IBM to Pay for Its Sidewalk Graffiti


Computer giant IBM will pay $100,000 and cover the cost of scouring hundreds of peace symbol graffiti stencils from city sidewalks after what miffed officials here call a misguided guerrilla street ploy this spring to promote the company’s new product line.

The world’s largest computer company has also apologized to officials for its campaign to spray-paint city streets with hundreds of cartoonish fist-sized symbols. IBM will also pay $18,000 to Chicago and is negotiating with Boston and New York--the three other cities targeted by its sidewalk campaign.

The tentative agreement, which must be approved by the Board of Supervisors, sends a message to companies that a city long associated with both free expression and the antiwar peace symbol will not tolerate its streets being used as advertising billboards, officials say.


“This was a very well thought-out, concerted effort to engage in a guerrilla marketing campaign,” said Supervisor Gavin Newsom, who helped negotiate the settlement. “After the stencils began appearing on city streets, billboards would soon pop up with the same images--but this time with the IBM logo.”

IBM spokeswoman Trink Guarino said the company looks forward to putting the matter behind it. “IBM was not happy about this whole episode either, and we’ve been cooperating with the city to reach this settlement.”

After receiving complaints in late April, San Francisco public works teams removed the goofy stencils of peace symbols, hearts and the smiling Linux penguin mascot that are part of a “Peace, Love & Linux” promotion that IBM hoped would jump-start sales of a new workstation using the Linux operating system.

Days earlier, the street campaign had taken another hit, when a 20-year-old man was arrested in Chicago for painting the IBM graffiti.

IBM officials said the ads were done in biodegradable chalk that would soon wear off under rain and foot traffic.

But officials said Tuesday the San Francisco stencils were not biodegradable and took city workers 200 hours to remove.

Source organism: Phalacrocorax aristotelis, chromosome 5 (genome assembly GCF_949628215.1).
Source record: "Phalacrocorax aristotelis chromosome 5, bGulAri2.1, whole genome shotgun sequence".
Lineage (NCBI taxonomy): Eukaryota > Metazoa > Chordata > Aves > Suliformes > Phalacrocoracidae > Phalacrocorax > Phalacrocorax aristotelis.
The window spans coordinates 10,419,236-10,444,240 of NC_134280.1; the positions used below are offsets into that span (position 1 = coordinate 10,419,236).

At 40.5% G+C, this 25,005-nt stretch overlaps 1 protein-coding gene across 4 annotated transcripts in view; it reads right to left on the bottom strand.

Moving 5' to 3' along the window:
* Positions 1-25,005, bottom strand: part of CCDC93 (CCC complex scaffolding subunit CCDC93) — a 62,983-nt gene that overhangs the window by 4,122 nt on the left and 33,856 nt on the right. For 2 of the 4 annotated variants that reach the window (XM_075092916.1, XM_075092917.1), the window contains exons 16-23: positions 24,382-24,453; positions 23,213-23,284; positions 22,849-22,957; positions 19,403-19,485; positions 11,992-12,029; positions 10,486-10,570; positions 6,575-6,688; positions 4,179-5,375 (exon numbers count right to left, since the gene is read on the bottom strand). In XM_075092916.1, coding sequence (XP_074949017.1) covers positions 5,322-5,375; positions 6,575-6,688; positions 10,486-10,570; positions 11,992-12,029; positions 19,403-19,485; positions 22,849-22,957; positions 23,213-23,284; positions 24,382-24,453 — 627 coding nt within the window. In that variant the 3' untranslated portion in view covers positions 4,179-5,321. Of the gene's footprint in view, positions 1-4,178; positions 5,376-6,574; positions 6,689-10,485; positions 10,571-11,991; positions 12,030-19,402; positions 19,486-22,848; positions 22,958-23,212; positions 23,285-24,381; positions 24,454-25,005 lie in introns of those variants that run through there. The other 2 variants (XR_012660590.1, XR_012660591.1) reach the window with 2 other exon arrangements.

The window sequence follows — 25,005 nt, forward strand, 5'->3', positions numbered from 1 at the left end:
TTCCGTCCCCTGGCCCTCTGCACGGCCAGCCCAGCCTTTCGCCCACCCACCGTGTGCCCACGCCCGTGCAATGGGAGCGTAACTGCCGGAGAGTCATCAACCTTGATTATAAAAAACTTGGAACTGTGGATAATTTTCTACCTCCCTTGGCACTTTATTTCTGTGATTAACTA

“They caused a lot of headaches,” said Christina Falvey, a public works department spokeswoman. “Our crews diverted resources from other areas just to deal with the IBM tags.”

In addition to the $100,000 settlement, IBM will pay the city $20,000 for the cleanup costs and city attorney fees. The settlement money will be used to remove trash and graffiti.

Officials had threatened fines of up to $500 per ad plus cleanup costs. And they asked the city attorney to seek felony charges against IBM for what they called a reckless gimmick.

Newsom said that San Francisco was probably hit with more graffiti than the other cities--which brought about the higher settlement. But what angered officials most was that IBM officials initially denied involvement with the campaign.

“They initially feigned ignorance,” Newsom said. “That’s what got us going to pass a Board of Supervisors resolution to condemn the act. Then they refused to give the name of the local ad agency. That’s when we parted ways about being amicable.”

Guarino denied that the company played any cat-and-mouse game. “Once we learned about this, we cooperated with the city fully,” she said.


The campaign was handled by the Ogilvy & Mather advertising agency.

Although he was confident the settlement would win support among city officials, Newsom said the city still feels a bit duped.

“IBM wins by losing here,” he said. “It’s a pretty sad statement, but the company got exactly what it hoped for--publicity and controversy. They would have had to pay a lot more than $100,000 for that kind of public attention.”